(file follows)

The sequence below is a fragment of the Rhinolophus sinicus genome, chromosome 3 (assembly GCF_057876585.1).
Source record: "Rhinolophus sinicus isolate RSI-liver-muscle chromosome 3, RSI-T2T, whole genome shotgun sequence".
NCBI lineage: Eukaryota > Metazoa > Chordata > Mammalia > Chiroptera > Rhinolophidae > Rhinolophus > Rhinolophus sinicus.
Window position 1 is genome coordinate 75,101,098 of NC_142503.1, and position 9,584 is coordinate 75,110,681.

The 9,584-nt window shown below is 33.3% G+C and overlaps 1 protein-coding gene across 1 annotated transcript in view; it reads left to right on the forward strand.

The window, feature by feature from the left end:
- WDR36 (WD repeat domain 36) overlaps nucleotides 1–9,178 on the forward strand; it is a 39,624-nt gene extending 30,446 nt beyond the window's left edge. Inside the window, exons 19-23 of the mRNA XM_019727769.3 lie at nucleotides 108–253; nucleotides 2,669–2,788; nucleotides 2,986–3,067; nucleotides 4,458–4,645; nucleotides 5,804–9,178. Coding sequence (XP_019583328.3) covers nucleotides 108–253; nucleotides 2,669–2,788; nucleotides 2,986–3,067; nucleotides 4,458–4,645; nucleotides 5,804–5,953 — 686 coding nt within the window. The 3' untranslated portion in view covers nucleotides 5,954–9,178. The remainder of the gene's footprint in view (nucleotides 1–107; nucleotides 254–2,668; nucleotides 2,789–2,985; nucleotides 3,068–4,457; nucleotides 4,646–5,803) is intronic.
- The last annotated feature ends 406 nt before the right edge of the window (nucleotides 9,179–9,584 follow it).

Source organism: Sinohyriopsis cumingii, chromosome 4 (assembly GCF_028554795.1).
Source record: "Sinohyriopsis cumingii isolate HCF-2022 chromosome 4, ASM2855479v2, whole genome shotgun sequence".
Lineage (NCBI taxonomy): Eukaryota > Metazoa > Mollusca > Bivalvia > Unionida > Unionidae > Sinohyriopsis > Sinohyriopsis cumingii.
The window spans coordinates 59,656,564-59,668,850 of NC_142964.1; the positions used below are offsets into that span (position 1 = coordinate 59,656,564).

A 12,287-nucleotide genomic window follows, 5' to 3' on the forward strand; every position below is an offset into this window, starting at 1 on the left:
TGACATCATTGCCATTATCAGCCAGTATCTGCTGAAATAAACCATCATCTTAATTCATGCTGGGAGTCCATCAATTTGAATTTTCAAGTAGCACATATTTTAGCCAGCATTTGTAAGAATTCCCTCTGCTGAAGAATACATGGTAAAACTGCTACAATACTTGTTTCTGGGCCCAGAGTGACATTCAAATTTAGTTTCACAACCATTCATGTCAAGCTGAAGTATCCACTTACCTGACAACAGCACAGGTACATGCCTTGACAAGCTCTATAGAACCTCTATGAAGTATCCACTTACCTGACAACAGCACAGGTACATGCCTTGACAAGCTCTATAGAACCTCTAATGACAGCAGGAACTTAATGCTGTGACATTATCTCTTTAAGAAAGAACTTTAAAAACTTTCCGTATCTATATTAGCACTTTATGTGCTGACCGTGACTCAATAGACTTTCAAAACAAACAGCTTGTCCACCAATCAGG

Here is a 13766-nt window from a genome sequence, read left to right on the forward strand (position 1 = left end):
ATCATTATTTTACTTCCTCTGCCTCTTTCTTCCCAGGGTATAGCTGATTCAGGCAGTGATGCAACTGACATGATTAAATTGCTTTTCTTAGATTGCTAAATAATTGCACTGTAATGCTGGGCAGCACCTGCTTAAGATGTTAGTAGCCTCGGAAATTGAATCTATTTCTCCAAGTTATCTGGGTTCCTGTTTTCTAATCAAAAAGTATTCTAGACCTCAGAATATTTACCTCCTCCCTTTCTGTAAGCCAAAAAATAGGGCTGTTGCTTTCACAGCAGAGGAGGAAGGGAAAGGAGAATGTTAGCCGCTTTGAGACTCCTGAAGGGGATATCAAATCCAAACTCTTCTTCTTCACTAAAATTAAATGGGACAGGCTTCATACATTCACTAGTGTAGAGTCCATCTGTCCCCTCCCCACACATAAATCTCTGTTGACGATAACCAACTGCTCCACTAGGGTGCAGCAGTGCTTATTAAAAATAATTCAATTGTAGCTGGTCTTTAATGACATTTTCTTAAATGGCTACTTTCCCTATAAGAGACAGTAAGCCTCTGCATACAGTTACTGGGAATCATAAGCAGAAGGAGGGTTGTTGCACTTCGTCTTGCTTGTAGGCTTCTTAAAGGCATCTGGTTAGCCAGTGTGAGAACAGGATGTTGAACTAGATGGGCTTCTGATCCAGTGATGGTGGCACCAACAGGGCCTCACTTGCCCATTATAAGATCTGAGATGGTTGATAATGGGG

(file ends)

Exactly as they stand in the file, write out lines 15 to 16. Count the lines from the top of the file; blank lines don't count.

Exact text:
Here is a 13766-nt window from a genome sequence, read left to right on the forward strand (position 1 = left end):
ATCATTATTTTACTTCCTCTGCCTCTTTCTTCCCAGGGTATAGCTGATTCAGGCAGTGATGCAACTGACATGATTAAATTGCTTTTCTTAGATTGCTAAATAATTGCACTGTAATGCTGGGCAGCACCTGCTTAAGATGTTAGTAGCCTCGGAAATTGAATCTATTTCTCCAAGTTATCTGGGTTCCTGTTTTCTAATCAAAAAGTATTCTAGACCTCAGAATATTTACCTCCTCCCTTTCTGTAAGCCAAAAAATAGGGCTGTTGCTTTCACAGCAGAGGAGGAAGGGAAAGGAGAATGTTAGCCGCTTTGAGACTCCTGAAGGGGATATCAAATCCAAACTCTTCTTCTTCACTAAAATTAAATGGGACAGGCTTCATACATTCACTAGTGTAGAGTCCATCTGTCCCCTCCCCACACATAAATCTCTGTTGACGATAACCAACTGCTCCACTAGGGTGCAGCAGTGCTTATTAAAAATAATTCAATTGTAGCTGGTCTTTAATGACATTTTCTTAAATGGCTACTTTCCCTATAAGAGACAGTAAGCCTCTGCATACAGTTACTGGGAATCATAAGCAGAAGGAGGGTTGTTGCACTTCGTCTTGCTTGTAGGCTTCTTAAAGGCATCTGGTTAGCCAGTGTGAGAACAGGATGTTGAACTAGATGGGCTTCTGATCCAGTGATGGTGGCACCAACAGGGCCTCACTTGCCCATTATAAGATCTGAGATGGTTGATAATGGGG